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TypeScript Utility Types Part 2: Record, Readonly, & Required

4 min read · May 4, 2020

Category: Web DevelopmentTagged with: TypeScriptTypeScript Generics

Photo by Alex wong

TypeScript utility types provide built in type composition tools to generate new types. They capitalize on TypeScript generic types to enable this functionality. Previously we talked about the Partial, Pick, and Omit types as well as utility types as a concept in part 1 of this series. In this post we will dive into three more of the utility types provided by TypeScript: Record, Readonly, and Required.

Record

Record<K, T> is the first utility type we have covered that takes two generic types. This utility generates a type with the properties present in K with the corresponding values of type T. This utility can be helpful in create type objects from union strings, or even generic polymorphic types.

interface Dropdown {
  label: string
  value: string
}

type FilterCategories = 'region' | 'pricePoint' | 'sortBy'

/*
 * The corresponding type will utilize the union string as the keys
 * with an array of Dropdowns as the value type.
 * {
 *   region: Dropdown[]
 *   pricePoint: Dropdown[]
 *   sortBy: Dropdown[]
 * }
 *
 * Note that this is the primary way to convert a union string to keys of a type.
 * The following approach would throw a compilation error.
 * type FilterGroups = {
 *   [key: keyof FilterCategories]: Dropdown[]
 * }
 */

type FilterGroups = Record<FilterCategories, Dropdown[]>

/*
 * We can also create types with an unknown number of keys, but whose
 * values must be of a specified type. The following would allow this to be
 * a valid implementation of the type.
 *
 * {
 *   region: Dropdown[]
 *   pricePoint: Dropdown[]
 *   color: Dropdown[]
 * }
 */

type BroadFilters = Record<string, Dropdown[]>

Record is a very flexible utility type and can eliminate a lot of duplication if you already have keys stored in a union string and want to convert them to properties on a type. It is also incredibly helpful when all of the keys on a type may not be known in advance, such as more generic objects.

Readonly

Readonly<T> takes the type it receives and marks all of its properties as read only. This will cause compilation errors to be thrown if properties of the returned type are reassigned.

interface Todo {
  isCompleted: boolean
  text: string
}

interface State {
  todos: Readonly<Todo>[]
}

const sampleTodos: Readonly<State> = {
  todos: [
    { isCompleted: false, text: 'Learn more about TypeScript utilities' },
    { isCompleted: true, text: 'Post Part 1 of TypeScript series' },
  ],
}

/*
 * The following will throw a compilation error, because we marked the Todos
 * as read only.
 */

sampleTodos.todos[0].isCompleted = true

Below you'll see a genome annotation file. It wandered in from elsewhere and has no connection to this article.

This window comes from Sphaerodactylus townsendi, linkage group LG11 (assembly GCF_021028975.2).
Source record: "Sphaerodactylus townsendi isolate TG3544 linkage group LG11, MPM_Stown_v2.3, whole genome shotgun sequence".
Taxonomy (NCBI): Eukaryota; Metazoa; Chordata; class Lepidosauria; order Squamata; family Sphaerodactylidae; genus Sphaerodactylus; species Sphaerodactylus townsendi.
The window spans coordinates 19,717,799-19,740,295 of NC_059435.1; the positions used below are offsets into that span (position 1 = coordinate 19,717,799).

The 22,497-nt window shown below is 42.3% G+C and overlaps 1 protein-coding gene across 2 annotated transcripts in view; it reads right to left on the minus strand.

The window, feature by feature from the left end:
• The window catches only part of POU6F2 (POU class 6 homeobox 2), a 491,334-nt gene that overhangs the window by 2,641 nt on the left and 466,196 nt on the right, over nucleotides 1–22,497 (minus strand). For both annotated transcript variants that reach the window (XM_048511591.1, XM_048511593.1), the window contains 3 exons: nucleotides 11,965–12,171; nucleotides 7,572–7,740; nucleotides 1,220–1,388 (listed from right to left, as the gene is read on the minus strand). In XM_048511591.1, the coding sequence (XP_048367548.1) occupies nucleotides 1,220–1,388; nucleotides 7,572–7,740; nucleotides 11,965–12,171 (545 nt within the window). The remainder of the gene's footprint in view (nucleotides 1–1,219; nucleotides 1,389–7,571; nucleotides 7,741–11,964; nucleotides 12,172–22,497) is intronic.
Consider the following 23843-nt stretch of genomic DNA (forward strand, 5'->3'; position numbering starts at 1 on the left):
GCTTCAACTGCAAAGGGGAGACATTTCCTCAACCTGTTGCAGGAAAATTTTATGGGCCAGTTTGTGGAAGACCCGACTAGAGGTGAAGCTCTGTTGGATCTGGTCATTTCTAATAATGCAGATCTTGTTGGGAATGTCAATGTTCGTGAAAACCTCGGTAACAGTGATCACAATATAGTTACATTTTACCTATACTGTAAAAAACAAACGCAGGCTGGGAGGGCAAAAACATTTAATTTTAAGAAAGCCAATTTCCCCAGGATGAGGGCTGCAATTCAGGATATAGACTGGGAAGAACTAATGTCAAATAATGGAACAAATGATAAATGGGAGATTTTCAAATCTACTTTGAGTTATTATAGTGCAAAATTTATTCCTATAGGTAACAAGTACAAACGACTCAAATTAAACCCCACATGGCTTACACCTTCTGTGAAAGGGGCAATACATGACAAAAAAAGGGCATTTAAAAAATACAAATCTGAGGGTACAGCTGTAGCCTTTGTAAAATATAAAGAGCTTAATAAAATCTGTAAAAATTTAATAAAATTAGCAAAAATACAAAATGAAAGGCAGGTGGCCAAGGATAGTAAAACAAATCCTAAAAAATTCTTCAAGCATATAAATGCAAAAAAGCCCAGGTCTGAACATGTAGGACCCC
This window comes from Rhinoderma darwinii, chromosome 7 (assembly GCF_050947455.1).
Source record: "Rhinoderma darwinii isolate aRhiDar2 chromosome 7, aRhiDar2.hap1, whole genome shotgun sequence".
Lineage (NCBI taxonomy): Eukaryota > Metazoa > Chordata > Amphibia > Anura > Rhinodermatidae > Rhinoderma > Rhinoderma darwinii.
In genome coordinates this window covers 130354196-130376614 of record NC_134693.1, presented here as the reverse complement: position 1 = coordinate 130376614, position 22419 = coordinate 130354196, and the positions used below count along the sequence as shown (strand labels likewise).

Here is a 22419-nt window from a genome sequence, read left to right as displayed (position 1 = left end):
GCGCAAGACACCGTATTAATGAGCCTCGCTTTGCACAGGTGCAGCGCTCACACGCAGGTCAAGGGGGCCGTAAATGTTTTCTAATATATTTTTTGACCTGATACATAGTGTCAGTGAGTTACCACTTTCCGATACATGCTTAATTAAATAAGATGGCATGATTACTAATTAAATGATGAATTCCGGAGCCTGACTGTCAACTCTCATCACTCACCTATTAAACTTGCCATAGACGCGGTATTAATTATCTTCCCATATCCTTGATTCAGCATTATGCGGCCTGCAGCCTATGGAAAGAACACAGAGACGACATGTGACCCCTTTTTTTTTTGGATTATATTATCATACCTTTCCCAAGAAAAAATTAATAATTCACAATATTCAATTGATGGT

/*
 * In order to modify an existing todo we need to create a copy of it with
 * the desired modifications
 */

const newTodos = {
  todos: [
    {...sampleTodos.todos[0], isCompleted: true },
    ...sampleTodos.todos.slice(1)
  ]
}

This utility can be beneficial for representing the immutability of a frozen object. It can also enforce immutable handling of data structures for functional programming or other programming patterns such as handling state in Redux.

Required

Required<T> has the inverse effect of Partial in that it makes all properties of the supplied type required. This can be used to make a looser type more strict. Also similar to Partial is that this operation is all in, and does not provide leeway to allow certain properties to remain optional.

interface ChartData {
  overrides?: {
    dataLabels?: {
      enabled: boolean
    }
  }
  title: string
  type?: 'bar' | 'line' | 'pie'
  data: number[]
}

/*
 * The following will require all the properties to be present in order
 * to pass compilation. Note that the Required call is not recursive
 * for nested objects and the following structure of overrides will
 * still compile.
 */

type RequiredChartData = Required<ChartData>

const temp: RequiredChartData = {
  overrides: {},
  title: 'My first chart',
  data: [1, 2, 3, 4],
  type: 'bar',
}

For selective type overrides we can extend the initial type and then redeclare the properties that we want to make required. By using bracket property syntax like ChartData['type'] we can also reference the underlying type of the parent interface to capitalize on any upstream changes. One use case I have personally utilized is providing a more specific type for using ApexCharts. Their default Options interface marks most of the fields as optional. In a component implementation I wanted to make the data series required while maintaining the partial nature for the rest of the interface. Using this approach enables these selective refinements.

interface ChartData {
  overrides?: {
    dataLabels?: {
      enabled: boolean
    }
  }
  title: string
  type?: 'bar' | 'line' | 'pie'
  data: number[]
}

/*
 * We can optionally require certain properties while leaving others intact
 * by extending the parent type, rather than use Required. Here we will make
 * the type property required, while retaining the optional nature of overrides.
 */

interface RequiredChartData extends ChartData {
  type: ChartData['type']
}

const temp: RequiredChartData = {
  title: 'My first chart',
  data: [1, 2, 3, 4],
  type: 'bar',
}

This growing list of utility types encourages the ability to reuse and compose types within our application, allowing for better cascading of types when base values change, if desired. Extending existing types is helpful when parts of a codebase rely on a subset or superset of an existing type. However, we should be cautious when extending unrelated types. In this case the cascading inheritance could create problems and unnecessary complexity.

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